3. Each faculty reader decides, within two weeks, whether they are willing to evaluate the paper and whether they deem it suitable for development into a qualifying paper. If the answer to either question is negative the Director of Graduate Studies will approach a new reader. This process continues until two willing readers are found unless the Director of Graduate Studies decides (based on negative feedback) to halt it. In the latter case, the Director of Graduate Studies informs the student that the paper is not admissible as a qualifying paper and invites the student to submit a different paper. In the former case, the Director of Graduate Studies informs the student who the readers will be. Each reader writes up their recommendations for revisions. The readers share their recommendations with each other and, except in the event of inconsistent recommendations, with the student. If the recommendations are inconsistent, the Director of Graduate Studies will facilitate achieving consistency. The timeline for this part of the process is ordinarily four weeks.” 
  4. Based on the recommendations, the student revises the paper and submits it within the existing program deadlines for qualifying papers.
  5. Upon submission, the paper is evaluated by the same two readers as to whether the paper successfully addressed the recommendations for improvement and the paper deemed to have fulfilled the requirement in the event that it does. The Director of Graduate Studies informs the student about the outcome.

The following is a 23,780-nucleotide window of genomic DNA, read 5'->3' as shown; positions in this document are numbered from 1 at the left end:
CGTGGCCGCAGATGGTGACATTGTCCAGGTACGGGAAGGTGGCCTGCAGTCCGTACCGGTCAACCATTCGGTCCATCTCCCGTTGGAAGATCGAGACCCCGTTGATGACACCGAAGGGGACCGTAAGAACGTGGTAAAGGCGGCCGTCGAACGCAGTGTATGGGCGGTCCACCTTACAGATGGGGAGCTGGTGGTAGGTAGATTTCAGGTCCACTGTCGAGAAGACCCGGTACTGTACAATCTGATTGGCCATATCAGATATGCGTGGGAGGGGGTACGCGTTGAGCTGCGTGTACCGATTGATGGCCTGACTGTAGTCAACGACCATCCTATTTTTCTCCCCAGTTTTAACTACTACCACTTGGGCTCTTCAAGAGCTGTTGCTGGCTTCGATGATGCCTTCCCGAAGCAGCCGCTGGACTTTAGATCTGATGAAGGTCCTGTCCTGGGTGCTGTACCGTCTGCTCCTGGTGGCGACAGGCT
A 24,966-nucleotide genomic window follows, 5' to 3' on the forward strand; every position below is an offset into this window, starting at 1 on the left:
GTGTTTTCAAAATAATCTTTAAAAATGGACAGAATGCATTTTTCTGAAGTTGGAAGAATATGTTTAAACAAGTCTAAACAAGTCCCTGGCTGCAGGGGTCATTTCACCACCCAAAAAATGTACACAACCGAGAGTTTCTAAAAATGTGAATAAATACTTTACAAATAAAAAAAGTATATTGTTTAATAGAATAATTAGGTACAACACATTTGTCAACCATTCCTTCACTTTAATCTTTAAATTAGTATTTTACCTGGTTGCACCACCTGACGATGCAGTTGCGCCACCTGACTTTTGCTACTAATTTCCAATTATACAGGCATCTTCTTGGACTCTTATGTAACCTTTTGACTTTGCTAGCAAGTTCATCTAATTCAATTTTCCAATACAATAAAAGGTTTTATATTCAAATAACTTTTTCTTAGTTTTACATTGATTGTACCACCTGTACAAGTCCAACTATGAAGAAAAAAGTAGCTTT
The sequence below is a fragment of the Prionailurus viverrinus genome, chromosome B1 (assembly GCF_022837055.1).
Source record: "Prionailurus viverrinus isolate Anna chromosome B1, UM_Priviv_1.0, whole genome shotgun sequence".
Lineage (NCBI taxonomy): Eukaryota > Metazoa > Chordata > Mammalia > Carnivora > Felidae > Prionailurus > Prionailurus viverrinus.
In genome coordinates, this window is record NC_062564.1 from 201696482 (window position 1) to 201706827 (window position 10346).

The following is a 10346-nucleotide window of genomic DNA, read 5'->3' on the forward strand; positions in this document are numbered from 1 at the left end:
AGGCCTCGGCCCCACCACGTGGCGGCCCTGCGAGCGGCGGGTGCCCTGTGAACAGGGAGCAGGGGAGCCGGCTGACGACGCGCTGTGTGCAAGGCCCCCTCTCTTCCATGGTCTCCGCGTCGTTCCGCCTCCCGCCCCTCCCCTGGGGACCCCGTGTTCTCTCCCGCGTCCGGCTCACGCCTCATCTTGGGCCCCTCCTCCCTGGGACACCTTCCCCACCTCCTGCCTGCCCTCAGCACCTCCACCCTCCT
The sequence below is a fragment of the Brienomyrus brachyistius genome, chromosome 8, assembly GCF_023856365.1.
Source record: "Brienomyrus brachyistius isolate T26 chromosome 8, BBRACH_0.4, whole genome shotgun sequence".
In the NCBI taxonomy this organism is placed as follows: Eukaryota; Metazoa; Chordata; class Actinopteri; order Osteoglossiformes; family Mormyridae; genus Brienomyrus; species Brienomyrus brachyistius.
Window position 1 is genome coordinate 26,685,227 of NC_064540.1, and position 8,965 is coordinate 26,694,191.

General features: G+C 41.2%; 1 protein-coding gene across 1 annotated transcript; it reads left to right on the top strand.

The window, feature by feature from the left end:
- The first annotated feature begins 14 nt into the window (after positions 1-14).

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F. Prospectus

At the end of the fourth semester graduate students should find a faculty member who will work with them in the fifth semester to help identify a thesis topic and work toward preparing a dissertation prospectus. After submitting two qualifying papers, a student is required to take a prospectus tutorial. The grading for the prospectus tutorial is pass/fail. The tutorial covers material that is essential for the prospectus, and must result in some form of written work which will be shared with the prospective dissertation committee.

At the beginning of the sixth term the committee meets to discuss the written work prepared during the prospectus tutorial. At some point during the sixth semester, a student must submit a dissertation prospectus to his/her dissertation committee. An oral examination of the prospectus will be arranged by the student in consultation with the dissertation committee and the Director of Graduate Studies. If the prospectus needs to be revised, the revised version, approved by the dissertation committee, is submitted to the Director of Graduate Studies.

The prospectus should take the form of a clear statement concerning the central subject of the dissertation, the specific problems or issues to be addressed and their importance, the approach the dissertation intends to take, and the literature or other materials to be used.  The function of the prospectus, not being the outline or the summary of the dissertation, is to focus as clearly as possible, for both student and dissertation committee, on the content and scope of the research he or she plans to carry out. In preparing a prospectus, students are encouraged to keep in mind that it will serve as a guide to the committee in deciding (1) whether the topic is manageable within the prescribed limits; (2) whether the necessary materials are available; and (3) whether any specific background, such as some knowledge of another field, foreign language, etc., is required for the successful completion of the project.